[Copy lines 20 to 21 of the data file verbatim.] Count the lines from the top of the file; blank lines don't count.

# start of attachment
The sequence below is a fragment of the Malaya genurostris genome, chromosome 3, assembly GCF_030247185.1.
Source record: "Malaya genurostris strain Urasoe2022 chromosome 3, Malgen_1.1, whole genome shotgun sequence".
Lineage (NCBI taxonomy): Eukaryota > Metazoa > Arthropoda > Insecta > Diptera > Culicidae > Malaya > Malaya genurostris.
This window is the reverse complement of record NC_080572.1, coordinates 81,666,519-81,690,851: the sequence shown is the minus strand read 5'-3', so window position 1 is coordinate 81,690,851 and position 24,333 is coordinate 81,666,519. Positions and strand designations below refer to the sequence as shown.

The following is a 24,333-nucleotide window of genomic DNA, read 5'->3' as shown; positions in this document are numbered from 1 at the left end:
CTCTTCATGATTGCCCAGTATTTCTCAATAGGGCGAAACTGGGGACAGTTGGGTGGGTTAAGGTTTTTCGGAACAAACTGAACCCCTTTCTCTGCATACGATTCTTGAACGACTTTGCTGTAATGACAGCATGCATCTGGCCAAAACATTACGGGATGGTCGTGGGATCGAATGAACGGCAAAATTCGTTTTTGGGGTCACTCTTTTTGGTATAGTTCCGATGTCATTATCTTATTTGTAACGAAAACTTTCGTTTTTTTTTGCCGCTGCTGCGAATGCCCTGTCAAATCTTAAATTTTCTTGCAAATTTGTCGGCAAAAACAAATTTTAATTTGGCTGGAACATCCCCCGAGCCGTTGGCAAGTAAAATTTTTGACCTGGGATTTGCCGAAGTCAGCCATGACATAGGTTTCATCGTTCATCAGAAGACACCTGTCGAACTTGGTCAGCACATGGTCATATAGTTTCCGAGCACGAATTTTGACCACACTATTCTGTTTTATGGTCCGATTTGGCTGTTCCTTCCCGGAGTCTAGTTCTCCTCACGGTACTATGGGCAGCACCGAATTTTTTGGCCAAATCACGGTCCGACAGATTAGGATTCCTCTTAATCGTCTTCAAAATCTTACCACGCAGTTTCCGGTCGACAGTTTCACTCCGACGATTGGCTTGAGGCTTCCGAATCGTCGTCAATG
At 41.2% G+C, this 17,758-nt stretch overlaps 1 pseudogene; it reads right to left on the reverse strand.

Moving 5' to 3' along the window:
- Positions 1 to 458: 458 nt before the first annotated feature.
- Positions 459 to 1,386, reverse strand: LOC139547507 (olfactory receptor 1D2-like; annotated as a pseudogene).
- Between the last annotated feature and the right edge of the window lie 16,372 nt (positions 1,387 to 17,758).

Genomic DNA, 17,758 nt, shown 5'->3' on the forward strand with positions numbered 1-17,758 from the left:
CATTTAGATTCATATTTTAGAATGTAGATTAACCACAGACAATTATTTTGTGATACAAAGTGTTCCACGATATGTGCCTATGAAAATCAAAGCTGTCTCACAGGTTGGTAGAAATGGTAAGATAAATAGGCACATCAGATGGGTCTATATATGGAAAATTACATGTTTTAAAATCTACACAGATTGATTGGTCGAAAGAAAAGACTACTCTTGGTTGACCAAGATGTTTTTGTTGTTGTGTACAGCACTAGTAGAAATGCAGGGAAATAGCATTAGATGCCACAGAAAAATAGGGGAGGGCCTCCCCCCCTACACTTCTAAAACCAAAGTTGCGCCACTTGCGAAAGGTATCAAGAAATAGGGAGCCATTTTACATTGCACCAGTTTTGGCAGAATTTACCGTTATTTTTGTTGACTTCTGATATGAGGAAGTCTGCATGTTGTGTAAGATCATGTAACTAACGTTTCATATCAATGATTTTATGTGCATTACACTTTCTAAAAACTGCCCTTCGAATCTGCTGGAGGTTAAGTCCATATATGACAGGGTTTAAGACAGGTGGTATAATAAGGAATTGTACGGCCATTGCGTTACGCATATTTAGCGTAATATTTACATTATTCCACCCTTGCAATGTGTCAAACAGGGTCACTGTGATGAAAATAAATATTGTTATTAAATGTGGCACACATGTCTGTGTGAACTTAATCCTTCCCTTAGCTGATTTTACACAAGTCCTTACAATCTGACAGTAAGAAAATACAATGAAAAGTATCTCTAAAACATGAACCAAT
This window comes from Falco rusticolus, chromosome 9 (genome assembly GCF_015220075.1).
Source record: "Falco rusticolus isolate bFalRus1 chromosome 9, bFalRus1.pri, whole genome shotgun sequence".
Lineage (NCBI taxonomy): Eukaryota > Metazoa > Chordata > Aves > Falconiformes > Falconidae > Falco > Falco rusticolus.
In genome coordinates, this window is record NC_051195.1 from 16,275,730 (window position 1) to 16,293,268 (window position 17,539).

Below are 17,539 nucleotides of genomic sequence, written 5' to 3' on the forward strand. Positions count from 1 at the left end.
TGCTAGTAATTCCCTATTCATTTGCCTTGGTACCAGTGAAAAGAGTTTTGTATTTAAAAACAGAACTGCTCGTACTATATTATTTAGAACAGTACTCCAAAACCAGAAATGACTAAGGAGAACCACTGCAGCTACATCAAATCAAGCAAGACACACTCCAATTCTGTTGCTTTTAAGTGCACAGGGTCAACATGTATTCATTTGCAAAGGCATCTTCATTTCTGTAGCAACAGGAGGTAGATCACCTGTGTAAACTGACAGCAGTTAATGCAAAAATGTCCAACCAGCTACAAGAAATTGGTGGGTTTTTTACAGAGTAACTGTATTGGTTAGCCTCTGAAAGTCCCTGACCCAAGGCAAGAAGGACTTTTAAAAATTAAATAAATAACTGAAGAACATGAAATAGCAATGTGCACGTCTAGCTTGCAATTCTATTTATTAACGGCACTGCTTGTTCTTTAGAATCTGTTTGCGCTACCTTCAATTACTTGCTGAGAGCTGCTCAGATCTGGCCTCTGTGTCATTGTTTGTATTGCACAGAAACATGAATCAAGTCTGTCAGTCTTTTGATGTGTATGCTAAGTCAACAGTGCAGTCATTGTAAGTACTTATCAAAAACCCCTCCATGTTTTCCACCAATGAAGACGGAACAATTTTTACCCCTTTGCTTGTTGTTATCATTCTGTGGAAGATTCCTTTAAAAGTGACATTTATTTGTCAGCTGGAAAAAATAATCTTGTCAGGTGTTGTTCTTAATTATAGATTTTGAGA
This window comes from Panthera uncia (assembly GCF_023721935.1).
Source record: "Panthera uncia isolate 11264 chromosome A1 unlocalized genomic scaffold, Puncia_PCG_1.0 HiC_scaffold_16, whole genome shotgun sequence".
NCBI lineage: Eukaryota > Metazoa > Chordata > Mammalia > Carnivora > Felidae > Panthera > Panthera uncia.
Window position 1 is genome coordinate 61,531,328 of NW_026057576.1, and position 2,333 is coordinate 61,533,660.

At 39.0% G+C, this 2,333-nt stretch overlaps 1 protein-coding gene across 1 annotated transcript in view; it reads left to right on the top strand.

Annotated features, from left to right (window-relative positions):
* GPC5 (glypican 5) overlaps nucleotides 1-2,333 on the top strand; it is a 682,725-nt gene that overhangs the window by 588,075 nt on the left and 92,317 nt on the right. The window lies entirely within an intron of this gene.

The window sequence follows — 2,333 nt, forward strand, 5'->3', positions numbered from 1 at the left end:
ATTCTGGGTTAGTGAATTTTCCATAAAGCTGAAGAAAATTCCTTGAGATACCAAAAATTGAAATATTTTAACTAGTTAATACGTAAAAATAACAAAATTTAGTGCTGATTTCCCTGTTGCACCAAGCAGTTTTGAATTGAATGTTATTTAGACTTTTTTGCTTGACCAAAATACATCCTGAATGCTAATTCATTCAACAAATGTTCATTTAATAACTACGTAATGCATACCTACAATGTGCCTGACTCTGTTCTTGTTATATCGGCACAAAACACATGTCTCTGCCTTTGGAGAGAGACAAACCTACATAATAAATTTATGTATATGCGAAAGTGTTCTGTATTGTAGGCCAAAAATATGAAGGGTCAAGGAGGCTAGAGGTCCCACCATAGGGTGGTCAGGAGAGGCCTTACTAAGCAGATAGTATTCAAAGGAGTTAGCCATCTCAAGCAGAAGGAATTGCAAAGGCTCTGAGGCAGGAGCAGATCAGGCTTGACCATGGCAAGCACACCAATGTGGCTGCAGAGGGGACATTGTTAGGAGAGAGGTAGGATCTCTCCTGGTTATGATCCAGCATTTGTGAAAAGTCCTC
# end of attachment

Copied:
This window comes from Panthera uncia (assembly GCF_023721935.1).
Source record: "Panthera uncia isolate 11264 chromosome A1 unlocalized genomic scaffold, Puncia_PCG_1.0 HiC_scaffold_16, whole genome shotgun sequence".